Finally, we’re pretty close to the truth: each block in the diagram represents a memory allocation in the redis-server process. Let’s recap our PUBLISH and SUBSCRIBE algorithms:

Realtime hash tables!

Notice that the hash tables are different sizes, roughly proportional to how many elements they have. Redis resizes hash tables in response to their number of elements. But Redis is built for low latency, and resizing a hash table is a time-consuming operation. How can it resize the hash table without causing latency spikes?

Answer: Redis gradually resizes the hash table. It keeps two underlying hash tables, the old and the new. Consider this pubsub_channels hash table in the middle of a resize:

redis-server realtime hash table in the middle of resizing

Whenever Redis performs an operation on the hash table (lookup, insert, delete …), it does a little bit of resizing work. It keeps track of how many old buckets have been moved to the new table, and on each operation, it moves a few more buckets over. This bounds the amount of work, so that Redis remains responsive.

Expensive unsubscribes

There’s one more important command in Redis Pub/Sub: UNSUBSCRIBE. UNSUBSCRIBE does the inverse of SUBSCRIBE: the client will no longer receive messages published to that channel. How would you write UNSUBSCRIBE, using the data structures above? Here’s how Redis does it:

  • To UNSUBSCRIBE, find the linked list of clients for the channel, as before. Then iterate over the entire list until you find the client to remove.

The UNSUBSCRIBE operation is therefore O(n), where n is the number of subscribed clients. With a very large number of clients subscribed to a Redis channel, an UNSUBSCRIBE can be expensive. This means you should either limit your clients or the number of subscriptions that they are allowed. One of Pusher’s important optimizations is de-duplicating subscriptions: millions of Pusher subscriptions are collapsed into a much smaller number of Redis subscriptions.

Redis could optimize this by using a hash table instead of a linked list to represent the set of subscribed clients. However, this might not be desirable, because publishes will be a little slower: iterating over a hash table is slower than iterating over a linked list. Redis optimizes for PUBLISH operations, since they are more common than subscription changes.

Pattern subscriptions

The original Redis Pub/Sub API provides PUBLISH, SUBSCRIBE, and UNSUBSCRIBE. Shortly afterwards, in this commit, Redis introduced “pattern subscriptions”. Pattern subscriptions let a client subscribe to all channels matching a Regex-like pattern, instead of only subscribing to a single literal channel name.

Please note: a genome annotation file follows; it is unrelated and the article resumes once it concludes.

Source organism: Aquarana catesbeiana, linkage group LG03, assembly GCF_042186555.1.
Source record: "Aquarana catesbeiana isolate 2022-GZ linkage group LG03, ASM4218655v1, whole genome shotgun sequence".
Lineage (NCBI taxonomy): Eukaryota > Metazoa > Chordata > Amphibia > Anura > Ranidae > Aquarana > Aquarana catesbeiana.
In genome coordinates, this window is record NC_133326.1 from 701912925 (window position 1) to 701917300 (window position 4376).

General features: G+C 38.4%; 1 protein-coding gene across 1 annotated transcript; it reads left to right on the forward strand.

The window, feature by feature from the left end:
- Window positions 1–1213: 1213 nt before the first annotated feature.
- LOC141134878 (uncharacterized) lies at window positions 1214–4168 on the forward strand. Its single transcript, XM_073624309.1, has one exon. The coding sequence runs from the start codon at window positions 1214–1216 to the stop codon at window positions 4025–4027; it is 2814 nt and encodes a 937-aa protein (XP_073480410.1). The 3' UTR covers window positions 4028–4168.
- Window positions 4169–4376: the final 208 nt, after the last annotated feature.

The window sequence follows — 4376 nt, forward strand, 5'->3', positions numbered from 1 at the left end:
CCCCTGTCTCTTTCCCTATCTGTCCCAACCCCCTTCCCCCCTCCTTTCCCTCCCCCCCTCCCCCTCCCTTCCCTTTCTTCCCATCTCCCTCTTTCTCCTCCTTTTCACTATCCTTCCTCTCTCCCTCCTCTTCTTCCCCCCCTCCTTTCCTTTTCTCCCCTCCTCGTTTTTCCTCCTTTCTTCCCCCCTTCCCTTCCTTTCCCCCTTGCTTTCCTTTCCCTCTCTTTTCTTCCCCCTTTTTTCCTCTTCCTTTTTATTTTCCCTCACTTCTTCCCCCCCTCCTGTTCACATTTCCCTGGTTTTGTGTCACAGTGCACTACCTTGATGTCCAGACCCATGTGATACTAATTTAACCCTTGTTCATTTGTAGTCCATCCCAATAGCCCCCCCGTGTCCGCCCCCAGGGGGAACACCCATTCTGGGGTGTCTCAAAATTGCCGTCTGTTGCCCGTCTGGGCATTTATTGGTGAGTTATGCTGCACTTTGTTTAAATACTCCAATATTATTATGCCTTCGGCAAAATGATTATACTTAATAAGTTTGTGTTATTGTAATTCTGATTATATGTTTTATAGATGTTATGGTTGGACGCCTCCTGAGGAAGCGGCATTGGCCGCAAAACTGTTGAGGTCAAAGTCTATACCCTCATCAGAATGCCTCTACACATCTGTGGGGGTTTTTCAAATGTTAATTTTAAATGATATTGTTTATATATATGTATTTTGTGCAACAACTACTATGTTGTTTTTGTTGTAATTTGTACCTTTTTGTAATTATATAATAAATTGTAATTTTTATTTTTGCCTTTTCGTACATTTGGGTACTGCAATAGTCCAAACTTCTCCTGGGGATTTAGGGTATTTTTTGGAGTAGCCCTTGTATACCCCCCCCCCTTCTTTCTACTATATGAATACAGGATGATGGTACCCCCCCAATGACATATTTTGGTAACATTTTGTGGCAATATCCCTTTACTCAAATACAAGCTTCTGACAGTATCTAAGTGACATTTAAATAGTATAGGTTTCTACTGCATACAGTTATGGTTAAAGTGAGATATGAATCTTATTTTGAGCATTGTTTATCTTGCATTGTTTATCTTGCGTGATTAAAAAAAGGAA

The important new command is PSUBSCRIBE. Now, if a client sends PSUBSCRIBE food.donuts.*, and a news outlet sends PUBLISH food.donuts.glazed 2-for-£2, the subscribed client will be notified, because food.donuts.glazed matches the pattern food.donuts.*.

The pattern subscription system is completely separate to the normal channel subscription system. Alongside the global pubsub_channels hash table, there is the global pubsub_patterns list. This is a linked list of pubsubPattern objects, each of which associates one pattern with one client. Similarly, each client object has a linked list of the patterns it is subscribed to. Here’s what redis-server memory looks like after client B subscribes to drink?, and clients A and B subscribe to food.*:

redis-server pattern subscription implementation

There is a global linked list down the left-hand side, each pointing to a pubsubPattern (deep red). Each pattern is represented as its literal string in memory. On the right-hand side, each client has its own linked list of patterns.

Now, when a client sends PUBLISH food.donuts 5-for-$1, Redis will iterate through the global pubsub_patterns list, and test the string food.donuts against each pattern. For each successful match, Redis will send the message 5-for-$1 to the linked client.

This system may surprise you: multiple clients subscribed to the same pattern do not get grouped together! If 10,000 clients subscribe to food.*, you will get a linked list of 10,000 patterns, each of which is tested on every publish! This design assumes that the set of pattern subscriptions will be small and distinct.

Another cause for surprise is that patterns are stored in their surface syntax. They are not compiled (e.g. to DFAs). This is especially interesting since Redis’s matching function stringmatch has some … interesting worst-cases.  Here is how Redis tests the pattern *a*a*b against the string aa:

stringmatch("*a*a*b", "aa")
    stringmatch("a*a*b", "aa")
        stringmatch("*a*b", "a")
            stringmatch("a*b", "a")
                stringmatch("*b", "")
                    stringmatch("b", "")
                        false
            stringmatch("a*b", "")
                false
    stringmatch("a*a*b", "a")
        stringmatch("*a*b", "")
            stringmatch("a*b", "")
                false
    stringmatch("a*a*b", "")
      false

This malicious pattern with many “globs” causes an exponential blowup in the running time of the match! Redis’s pattern language could be compiled to a DFA, which would run in linear time. But it is not.

In short, you should not expose Redis’s pattern subscriptions to untrusted clients, because there are at least two attack vectors: multiple pattern subscribes, and crafted patterns. At Pusher, we tread very carefully with Redis pattern subscriptions.

Conclusion

Redis Pub/Sub is an efficient way to distribute messages. But you should know what it is optimized for, and where the pitfalls are. To truly understand this, study the source! In short: only use Redis in a trusted environment, limit the number of clients, and handle pattern subscriptions with gloves.

In this post, we only looked at Redis as one single-threaded process. But Pusher handles billions of messages per day: too many for a single process. In our next post, we’ll see how Pusher scales Redis Pub/Sub. Stay tuned!

Further reading